We attempt to cure alcoholics with a 12-step program that has religious overtones and uses a higher power to replace the powerful lure of the martini. We have people maxing out their credit cards despite talk of double dip and more housing woes, because they believe "God will provide," as if God is a big lender in the sky. But, worst of all, the haters bubble up when they try to stop progress in favor of some moral code--and thus don't adopt new medical protocols or embrace new information compiled by leading-edge scientists, because these facts challenge their status quo. Living adjacent to a state where newly legalized gay marriage has restored the wedding industry, I ask, how could we hate anything that puts a skip back into the economy while providing something quite the opposite of hate? (I'm talking about love. Remember that?) I don't think there's any prose in the Bible that espouses hatred, but fanatics can twist the words of (insert religious tome here) to justify hatred of everything from big government to abortion to gay marriage--or is it all really about self-loathing, where "self" is the country in which they live?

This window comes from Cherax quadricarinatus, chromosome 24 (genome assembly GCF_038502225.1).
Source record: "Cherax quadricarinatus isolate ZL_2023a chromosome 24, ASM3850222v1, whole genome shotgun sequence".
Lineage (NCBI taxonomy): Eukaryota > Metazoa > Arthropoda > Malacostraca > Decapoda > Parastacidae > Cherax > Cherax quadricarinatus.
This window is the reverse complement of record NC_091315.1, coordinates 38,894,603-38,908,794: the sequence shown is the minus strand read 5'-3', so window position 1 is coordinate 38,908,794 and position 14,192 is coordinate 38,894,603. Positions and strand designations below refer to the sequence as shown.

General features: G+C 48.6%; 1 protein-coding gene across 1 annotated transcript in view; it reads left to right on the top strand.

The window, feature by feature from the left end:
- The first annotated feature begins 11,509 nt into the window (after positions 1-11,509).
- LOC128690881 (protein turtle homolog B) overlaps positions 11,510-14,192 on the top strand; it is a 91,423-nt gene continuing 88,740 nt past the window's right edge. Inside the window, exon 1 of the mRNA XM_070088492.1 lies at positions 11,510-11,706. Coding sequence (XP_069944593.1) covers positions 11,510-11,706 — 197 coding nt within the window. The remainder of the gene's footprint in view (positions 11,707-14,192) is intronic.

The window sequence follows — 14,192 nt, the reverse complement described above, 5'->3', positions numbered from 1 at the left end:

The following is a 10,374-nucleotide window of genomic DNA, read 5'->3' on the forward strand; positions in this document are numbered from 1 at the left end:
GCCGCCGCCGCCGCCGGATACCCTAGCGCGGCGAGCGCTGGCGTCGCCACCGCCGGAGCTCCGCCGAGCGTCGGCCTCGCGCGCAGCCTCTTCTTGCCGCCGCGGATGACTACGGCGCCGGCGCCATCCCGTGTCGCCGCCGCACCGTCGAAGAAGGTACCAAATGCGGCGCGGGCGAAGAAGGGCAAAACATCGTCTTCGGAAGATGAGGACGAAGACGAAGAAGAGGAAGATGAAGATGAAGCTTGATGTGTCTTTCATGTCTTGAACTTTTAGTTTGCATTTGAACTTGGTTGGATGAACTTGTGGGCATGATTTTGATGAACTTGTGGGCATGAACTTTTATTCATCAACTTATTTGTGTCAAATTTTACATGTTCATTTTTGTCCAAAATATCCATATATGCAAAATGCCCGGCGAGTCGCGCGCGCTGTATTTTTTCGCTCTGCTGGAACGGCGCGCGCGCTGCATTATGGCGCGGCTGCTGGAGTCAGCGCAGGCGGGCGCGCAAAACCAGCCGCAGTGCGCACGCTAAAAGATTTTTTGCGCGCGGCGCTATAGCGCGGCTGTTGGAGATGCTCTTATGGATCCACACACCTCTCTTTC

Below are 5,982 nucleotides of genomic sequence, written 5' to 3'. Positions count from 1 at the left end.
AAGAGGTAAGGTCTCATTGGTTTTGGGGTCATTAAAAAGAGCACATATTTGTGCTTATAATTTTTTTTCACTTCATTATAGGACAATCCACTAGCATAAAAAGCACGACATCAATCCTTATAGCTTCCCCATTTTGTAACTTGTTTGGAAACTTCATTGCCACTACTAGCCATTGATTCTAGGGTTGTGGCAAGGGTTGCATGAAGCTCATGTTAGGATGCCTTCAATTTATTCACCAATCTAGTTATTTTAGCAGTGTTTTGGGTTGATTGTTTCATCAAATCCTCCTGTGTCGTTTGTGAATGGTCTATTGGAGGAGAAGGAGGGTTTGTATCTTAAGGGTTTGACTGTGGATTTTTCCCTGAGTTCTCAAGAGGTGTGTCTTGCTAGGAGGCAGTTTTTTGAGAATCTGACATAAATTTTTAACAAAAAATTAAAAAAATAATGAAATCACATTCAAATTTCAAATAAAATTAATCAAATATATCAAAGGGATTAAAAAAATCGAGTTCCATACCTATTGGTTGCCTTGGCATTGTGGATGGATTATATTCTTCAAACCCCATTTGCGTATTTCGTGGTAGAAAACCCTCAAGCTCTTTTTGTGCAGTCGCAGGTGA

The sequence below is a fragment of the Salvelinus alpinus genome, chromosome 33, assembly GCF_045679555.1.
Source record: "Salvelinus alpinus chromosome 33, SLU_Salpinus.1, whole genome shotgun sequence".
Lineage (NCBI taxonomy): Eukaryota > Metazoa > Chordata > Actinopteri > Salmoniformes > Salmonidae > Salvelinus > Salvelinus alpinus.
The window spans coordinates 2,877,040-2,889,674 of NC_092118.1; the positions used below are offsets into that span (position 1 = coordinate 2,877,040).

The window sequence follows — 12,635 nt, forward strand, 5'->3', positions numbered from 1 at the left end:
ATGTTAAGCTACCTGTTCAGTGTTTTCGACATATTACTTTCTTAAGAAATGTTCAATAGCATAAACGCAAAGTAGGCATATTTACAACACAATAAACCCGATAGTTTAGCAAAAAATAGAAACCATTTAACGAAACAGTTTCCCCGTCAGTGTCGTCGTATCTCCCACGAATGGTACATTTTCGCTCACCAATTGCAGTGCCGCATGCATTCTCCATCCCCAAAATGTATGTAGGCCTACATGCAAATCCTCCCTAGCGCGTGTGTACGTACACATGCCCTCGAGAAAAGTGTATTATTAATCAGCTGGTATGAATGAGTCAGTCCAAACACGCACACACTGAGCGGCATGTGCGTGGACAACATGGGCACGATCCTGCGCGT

But on foreign soils, our hate probably won't be in limbo for long. Regardless of our history, there has always been some "other" who is the object of our hate; whether Stalin or Hitler or bin Laden, there has always been a perceived enemy who gives us something to hate, who makes the cover of Time with an ominous close-up complete with crazy eyes, who is a subject of political speeches and rhetoric regardless of which party you party with.
Maybe we need to arrange interviews for our next national object of hate to see who gets the job, with likely candidates being Hugo Chávez of Venezuela, Fidel Castro's brother Raúl (who has already taken the reins, with no signs of trade relations with the U.S. in sight) or Iran's President Mahmoud Ahmadinejad, the most likely heir to the throne of U.S.-based hate. Washington is worried about Iran's support for terror groups in the Middle East but more concerned about its nuclear aspirations, which Iran reportedly says it wants only for peaceful technology reasons. Hopefully, we won't have to send any more young men and women overseas to decide, but count on Ahmadinejad to get the job of America's most hated man.
Admittedly, it's more fun to hate the Situation or Ms. Kardashian, but I wouldn't count some world leader gone wild out of the hate mix just yet. And like most reality stars, you never know where the next one could come from, causing an instant sensation and inspiring hate and becoming the newest leader we don't love to (but have to) hate. After all, hate mongering is what sells news--or, rather, raises ratings.
Follow Marian Salzman on Twitter: www.twitter.com/mariansalzman